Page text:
SALEM — Oregon's Psychiatric Security Review Board has agreed to send notification letters to the appropriate sheriff and police chief every time a person is conditionally released from the Oregon State Hospital to a community facility.

SALEM — Oregon's Psychiatric Security Review Board has agreed to send notification letters to the appropriate sheriff and police chief every time a person is conditionally released from the Oregon State Hospital to a community facility.

The new policy was prompted by an uproar in the Washington County city of Cornelius. Neighbors there learned in late December that people found "guilty except for insanity" had been living in a nearby house since the summer and were angry that they hadn't been notified sooner.

Cornelius' secure residential treatment facility is one of four operating in the state, including others in Umatilla, Woodburn and Jackson County. Three others are slated for Pendleton, Douglas County and Clackamas County, and three more are planned, with no locations determined yet.

The Hazel Center has operated at 1915 Hazel Street near Table Rock Road in Medford since 2005. It moved there after a furor in Ashland over a projected treatment center there erupted in June 2004.

The Medford facility typically houses about a dozen mentally ill criminals. It is managed by Jackson County Health and Human Services.

Before the policy change, the judge, the victim, the district attorney who prosecuted the case and the state's attorney general were notified of these conditional releases, said Mary Claire Buckley, executive director of the review board.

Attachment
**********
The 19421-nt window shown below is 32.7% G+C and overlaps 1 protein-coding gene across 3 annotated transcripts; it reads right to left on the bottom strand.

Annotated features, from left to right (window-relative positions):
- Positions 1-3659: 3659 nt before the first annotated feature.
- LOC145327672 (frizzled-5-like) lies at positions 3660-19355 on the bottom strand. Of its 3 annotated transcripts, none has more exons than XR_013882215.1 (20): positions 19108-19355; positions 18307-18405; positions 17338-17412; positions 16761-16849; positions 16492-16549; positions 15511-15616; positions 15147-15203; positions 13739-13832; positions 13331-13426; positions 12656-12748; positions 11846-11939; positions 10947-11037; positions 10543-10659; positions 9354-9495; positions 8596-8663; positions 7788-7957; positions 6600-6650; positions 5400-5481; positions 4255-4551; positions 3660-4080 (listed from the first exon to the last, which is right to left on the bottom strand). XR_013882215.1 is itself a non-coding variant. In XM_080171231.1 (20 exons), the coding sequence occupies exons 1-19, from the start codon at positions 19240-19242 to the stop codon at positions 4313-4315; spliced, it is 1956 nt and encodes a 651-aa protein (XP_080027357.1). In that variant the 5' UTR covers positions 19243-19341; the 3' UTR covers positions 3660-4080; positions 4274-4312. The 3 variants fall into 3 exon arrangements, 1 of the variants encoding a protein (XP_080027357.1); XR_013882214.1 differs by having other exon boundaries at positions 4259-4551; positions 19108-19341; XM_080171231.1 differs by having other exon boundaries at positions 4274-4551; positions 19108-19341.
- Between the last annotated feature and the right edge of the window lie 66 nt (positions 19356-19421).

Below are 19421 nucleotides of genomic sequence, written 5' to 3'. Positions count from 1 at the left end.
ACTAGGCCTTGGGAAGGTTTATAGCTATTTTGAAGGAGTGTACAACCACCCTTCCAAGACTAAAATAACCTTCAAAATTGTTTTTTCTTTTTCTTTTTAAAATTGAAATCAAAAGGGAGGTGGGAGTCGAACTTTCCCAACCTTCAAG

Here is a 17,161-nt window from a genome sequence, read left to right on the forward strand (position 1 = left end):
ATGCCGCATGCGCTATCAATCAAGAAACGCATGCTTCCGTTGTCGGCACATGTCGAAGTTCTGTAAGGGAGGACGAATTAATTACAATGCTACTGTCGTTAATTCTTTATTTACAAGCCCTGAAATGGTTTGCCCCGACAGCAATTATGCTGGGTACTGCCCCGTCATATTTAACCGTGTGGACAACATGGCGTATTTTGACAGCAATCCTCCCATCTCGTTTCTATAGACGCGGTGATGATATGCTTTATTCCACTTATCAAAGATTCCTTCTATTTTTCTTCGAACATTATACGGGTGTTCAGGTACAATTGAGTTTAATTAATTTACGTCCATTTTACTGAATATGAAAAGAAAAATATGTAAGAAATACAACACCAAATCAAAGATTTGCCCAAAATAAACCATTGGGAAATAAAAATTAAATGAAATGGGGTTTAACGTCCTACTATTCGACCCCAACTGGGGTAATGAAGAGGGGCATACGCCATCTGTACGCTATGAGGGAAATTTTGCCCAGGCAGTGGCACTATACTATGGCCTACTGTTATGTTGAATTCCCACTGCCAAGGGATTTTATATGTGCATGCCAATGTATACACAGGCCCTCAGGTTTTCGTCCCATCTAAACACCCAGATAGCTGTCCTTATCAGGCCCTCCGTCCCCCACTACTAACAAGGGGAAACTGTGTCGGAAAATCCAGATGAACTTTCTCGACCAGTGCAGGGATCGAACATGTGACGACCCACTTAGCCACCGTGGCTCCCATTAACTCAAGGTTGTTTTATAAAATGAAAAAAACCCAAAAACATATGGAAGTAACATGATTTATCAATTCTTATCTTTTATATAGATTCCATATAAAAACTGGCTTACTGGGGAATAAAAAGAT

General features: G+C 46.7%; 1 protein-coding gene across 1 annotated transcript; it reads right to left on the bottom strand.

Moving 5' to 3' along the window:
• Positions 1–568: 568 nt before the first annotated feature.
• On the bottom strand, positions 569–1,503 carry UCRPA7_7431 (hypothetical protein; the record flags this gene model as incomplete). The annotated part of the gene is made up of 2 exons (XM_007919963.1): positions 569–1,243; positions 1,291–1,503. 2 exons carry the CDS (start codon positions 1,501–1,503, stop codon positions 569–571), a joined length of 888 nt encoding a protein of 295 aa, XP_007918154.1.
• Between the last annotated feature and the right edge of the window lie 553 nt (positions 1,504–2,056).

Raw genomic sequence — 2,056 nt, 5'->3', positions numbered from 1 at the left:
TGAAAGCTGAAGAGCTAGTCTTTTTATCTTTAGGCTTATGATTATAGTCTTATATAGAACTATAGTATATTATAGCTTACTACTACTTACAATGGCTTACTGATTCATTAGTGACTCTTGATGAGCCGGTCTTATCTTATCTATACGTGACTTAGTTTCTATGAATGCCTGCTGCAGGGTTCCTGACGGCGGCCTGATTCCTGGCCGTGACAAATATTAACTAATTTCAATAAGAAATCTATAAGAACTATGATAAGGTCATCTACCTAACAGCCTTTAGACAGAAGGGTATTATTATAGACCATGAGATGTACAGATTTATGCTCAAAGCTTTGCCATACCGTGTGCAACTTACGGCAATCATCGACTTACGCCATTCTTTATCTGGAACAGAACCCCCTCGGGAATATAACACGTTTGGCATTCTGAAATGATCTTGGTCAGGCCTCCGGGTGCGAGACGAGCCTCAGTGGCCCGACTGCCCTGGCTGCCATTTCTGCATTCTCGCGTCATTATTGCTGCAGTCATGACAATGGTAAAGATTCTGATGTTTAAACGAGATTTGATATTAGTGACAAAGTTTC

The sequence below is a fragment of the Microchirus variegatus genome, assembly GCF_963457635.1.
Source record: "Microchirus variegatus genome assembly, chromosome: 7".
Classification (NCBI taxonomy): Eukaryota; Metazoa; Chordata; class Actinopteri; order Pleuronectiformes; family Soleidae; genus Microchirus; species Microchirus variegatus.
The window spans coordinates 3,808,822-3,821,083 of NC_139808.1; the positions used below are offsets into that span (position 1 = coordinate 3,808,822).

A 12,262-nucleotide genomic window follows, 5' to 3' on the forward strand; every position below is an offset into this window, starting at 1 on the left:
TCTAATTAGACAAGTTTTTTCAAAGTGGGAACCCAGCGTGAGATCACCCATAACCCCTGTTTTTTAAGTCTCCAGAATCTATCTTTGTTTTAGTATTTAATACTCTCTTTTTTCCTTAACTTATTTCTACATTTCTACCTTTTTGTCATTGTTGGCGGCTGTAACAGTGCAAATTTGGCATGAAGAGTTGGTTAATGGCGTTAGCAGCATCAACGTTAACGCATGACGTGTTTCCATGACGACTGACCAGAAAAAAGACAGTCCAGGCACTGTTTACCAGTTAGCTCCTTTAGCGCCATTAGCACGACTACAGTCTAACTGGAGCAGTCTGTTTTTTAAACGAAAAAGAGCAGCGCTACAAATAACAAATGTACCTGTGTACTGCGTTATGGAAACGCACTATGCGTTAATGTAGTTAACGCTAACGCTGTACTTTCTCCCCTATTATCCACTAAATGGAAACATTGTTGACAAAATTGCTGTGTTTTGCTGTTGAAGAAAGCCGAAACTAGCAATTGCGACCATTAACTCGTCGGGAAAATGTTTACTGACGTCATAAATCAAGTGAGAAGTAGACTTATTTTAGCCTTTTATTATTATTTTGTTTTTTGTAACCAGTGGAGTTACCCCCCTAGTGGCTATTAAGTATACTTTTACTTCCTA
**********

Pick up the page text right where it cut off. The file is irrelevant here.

In Cornelius, police Chief Paul Rubenstein and Washington County Sheriff Rob Gordon learned of the criminally insane residents shortly after the treatment facility opened in August because of an alert from District Attorney Bob Hermann.

But Gordon and Rubenstein did not immediately notify neighbors because they were trying to work with facility staff to ensure appropriate safety measures.

Gordon eventually decided community members should know about their new neighbors.

Three sex offenders were among the residents, prompting Gordon to issue a community notification to 1,300 nearby residents Dec. 28. Hundreds of neighbors gathered at a meeting called by Gordon in January to protest the home.